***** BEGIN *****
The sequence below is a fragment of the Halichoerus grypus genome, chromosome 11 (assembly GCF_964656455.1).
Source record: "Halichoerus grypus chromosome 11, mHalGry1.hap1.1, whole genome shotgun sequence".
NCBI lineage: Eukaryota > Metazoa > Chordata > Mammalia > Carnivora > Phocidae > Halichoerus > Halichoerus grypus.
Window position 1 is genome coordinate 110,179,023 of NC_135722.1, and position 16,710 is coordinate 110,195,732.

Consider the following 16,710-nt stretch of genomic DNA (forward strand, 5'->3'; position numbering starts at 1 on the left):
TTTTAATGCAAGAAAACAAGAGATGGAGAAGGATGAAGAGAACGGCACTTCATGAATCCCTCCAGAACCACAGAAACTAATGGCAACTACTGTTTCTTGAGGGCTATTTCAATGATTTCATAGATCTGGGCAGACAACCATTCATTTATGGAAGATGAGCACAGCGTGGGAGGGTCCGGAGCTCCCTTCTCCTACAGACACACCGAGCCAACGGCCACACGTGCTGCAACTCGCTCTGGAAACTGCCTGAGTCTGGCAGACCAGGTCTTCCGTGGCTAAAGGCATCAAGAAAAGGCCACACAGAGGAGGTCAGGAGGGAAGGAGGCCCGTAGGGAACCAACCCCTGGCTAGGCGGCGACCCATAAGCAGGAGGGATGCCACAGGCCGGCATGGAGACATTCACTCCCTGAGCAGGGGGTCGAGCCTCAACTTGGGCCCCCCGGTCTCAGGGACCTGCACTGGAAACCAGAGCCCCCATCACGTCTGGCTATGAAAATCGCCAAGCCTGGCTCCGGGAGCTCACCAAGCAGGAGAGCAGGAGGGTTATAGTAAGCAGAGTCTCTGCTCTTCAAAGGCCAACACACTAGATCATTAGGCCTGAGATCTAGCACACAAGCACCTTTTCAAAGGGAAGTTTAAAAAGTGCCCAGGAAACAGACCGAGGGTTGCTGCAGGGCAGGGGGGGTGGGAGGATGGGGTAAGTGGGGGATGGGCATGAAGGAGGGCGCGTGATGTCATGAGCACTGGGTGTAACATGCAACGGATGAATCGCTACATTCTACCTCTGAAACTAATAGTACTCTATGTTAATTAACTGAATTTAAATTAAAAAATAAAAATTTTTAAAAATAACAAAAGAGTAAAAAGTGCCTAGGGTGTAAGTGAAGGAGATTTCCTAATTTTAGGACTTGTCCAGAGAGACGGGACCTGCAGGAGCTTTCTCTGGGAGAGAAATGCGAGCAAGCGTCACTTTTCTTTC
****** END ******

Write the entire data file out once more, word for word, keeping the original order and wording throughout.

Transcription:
The sequence below is a fragment of the Halichoerus grypus genome, chromosome 11 (assembly GCF_964656455.1).
Source record: "Halichoerus grypus chromosome 11, mHalGry1.hap1.1, whole genome shotgun sequence".
NCBI lineage: Eukaryota > Metazoa > Chordata > Mammalia > Carnivora > Phocidae > Halichoerus > Halichoerus grypus.
Window position 1 is genome coordinate 110,179,023 of NC_135722.1, and position 16,710 is coordinate 110,195,732.

Consider the following 16,710-nt stretch of genomic DNA (forward strand, 5'->3'; position numbering starts at 1 on the left):
TTTTAATGCAAGAAAACAAGAGATGGAGAAGGATGAAGAGAACGGCACTTCATGAATCCCTCCAGAACCACAGAAACTAATGGCAACTACTGTTTCTTGAGGGCTATTTCAATGATTTCATAGATCTGGGCAGACAACCATTCATTTATGGAAGATGAGCACAGCGTGGGAGGGTCCGGAGCTCCCTTCTCCTACAGACACACCGAGCCAACGGCCACACGTGCTGCAACTCGCTCTGGAAACTGCCTGAGTCTGGCAGACCAGGTCTTCCGTGGCTAAAGGCATCAAGAAAAGGCCACACAGAGGAGGTCAGGAGGGAAGGAGGCCCGTAGGGAACCAACCCCTGGCTAGGCGGCGACCCATAAGCAGGAGGGATGCCACAGGCCGGCATGGAGACATTCACTCCCTGAGCAGGGGGTCGAGCCTCAACTTGGGCCCCCCGGTCTCAGGGACCTGCACTGGAAACCAGAGCCCCCATCACGTCTGGCTATGAAAATCGCCAAGCCTGGCTCCGGGAGCTCACCAAGCAGGAGAGCAGGAGGGTTATAGTAAGCAGAGTCTCTGCTCTTCAAAGGCCAACACACTAGATCATTAGGCCTGAGATCTAGCACACAAGCACCTTTTCAAAGGGAAGTTTAAAAAGTGCCCAGGAAACAGACCGAGGGTTGCTGCAGGGCAGGGGGGGTGGGAGGATGGGGTAAGTGGGGGATGGGCATGAAGGAGGGCGCGTGATGTCATGAGCACTGGGTGTAACATGCAACGGATGAATCGCTACATTCTACCTCTGAAACTAATAGTACTCTATGTTAATTAACTGAATTTAAATTAAAAAATAAAAATTTTTAAAAATAACAAAAGAGTAAAAAGTGCCTAGGGTGTAAGTGAAGGAGATTTCCTAATTTTAGGACTTGTCCAGAGAGACGGGACCTGCAGGAGCTTTCTCTGGGAGAGAAATGCGAGCAAGCGTCACTTTTCTTTC